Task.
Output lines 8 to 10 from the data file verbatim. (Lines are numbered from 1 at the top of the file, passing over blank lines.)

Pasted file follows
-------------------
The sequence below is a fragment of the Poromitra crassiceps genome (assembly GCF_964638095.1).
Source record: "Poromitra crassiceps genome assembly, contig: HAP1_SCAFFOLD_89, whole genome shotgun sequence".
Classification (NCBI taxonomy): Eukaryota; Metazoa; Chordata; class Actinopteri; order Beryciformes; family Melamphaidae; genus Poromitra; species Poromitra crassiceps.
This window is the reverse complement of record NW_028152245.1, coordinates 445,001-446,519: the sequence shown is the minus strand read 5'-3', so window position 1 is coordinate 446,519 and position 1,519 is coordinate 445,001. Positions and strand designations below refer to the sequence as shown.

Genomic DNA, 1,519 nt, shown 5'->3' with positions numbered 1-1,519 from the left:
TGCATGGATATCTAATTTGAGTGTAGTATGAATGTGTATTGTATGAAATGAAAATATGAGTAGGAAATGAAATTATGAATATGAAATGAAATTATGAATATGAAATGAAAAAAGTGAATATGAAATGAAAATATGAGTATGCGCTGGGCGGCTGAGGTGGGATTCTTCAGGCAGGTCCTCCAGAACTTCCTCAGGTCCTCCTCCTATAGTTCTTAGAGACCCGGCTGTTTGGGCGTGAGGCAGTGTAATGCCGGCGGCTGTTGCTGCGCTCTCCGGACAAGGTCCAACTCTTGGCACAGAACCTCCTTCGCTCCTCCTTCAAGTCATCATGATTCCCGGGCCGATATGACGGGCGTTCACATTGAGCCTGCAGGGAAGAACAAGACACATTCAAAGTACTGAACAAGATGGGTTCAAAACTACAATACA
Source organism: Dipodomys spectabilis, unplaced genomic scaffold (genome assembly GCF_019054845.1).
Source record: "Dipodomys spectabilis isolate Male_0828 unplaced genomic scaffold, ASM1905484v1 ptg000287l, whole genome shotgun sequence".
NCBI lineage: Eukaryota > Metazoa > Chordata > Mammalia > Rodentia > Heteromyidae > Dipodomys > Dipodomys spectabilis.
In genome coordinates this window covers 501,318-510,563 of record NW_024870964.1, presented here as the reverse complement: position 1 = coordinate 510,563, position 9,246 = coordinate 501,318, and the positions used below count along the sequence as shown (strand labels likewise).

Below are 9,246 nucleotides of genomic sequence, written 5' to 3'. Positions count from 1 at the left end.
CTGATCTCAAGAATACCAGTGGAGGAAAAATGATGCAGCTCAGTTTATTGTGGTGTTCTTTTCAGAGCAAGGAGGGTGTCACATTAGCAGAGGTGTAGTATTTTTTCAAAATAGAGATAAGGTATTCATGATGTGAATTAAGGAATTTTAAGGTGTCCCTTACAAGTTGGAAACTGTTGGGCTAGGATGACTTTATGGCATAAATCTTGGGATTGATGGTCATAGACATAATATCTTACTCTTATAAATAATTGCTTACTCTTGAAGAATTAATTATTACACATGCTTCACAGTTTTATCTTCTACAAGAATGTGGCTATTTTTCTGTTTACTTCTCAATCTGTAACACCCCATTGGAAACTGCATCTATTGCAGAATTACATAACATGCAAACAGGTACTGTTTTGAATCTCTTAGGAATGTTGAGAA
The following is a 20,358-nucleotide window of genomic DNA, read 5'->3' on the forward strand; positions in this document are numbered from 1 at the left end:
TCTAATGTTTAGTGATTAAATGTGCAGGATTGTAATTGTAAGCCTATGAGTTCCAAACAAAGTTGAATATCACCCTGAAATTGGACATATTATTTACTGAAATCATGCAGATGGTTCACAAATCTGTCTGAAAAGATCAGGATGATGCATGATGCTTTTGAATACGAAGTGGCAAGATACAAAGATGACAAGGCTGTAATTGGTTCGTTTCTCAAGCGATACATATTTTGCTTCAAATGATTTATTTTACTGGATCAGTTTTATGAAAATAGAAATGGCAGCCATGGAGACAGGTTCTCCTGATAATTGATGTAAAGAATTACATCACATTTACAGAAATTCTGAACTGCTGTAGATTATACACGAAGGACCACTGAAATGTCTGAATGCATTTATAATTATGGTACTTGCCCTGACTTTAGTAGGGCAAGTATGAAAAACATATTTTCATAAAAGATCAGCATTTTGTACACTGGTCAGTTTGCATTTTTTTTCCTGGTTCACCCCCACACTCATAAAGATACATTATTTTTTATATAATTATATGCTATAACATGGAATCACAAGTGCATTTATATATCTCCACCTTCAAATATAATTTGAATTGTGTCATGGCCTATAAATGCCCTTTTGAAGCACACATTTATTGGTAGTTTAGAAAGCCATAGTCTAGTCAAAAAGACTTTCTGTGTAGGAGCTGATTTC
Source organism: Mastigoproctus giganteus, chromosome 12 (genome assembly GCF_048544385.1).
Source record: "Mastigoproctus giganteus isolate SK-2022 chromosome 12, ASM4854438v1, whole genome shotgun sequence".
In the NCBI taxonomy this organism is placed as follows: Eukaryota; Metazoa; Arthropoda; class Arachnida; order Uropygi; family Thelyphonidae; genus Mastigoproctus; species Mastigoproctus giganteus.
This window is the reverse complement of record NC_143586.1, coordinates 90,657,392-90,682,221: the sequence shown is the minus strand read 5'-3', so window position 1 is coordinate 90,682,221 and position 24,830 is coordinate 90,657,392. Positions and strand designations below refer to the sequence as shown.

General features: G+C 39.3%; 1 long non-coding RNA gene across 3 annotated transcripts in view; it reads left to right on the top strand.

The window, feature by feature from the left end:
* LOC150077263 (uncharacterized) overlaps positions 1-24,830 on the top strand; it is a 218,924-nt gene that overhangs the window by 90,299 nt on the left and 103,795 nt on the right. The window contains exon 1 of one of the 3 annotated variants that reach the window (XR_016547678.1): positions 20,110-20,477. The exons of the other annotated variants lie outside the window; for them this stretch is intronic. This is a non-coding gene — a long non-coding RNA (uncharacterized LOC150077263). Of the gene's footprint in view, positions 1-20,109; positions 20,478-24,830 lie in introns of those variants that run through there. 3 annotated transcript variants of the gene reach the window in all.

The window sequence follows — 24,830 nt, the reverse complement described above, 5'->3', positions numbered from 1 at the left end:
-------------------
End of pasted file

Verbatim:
Source record: "Dipodomys spectabilis isolate Male_0828 unplaced genomic scaffold, ASM1905484v1 ptg000287l, whole genome shotgun sequence".
NCBI lineage: Eukaryota > Metazoa > Chordata > Mammalia > Rodentia > Heteromyidae > Dipodomys > Dipodomys spectabilis.
In genome coordinates this window covers 501,318-510,563 of record NW_024870964.1, presented here as the reverse complement: position 1 = coordinate 510,563, position 9,246 = coordinate 501,318, and the positions used below count along the sequence as shown (strand labels likewise).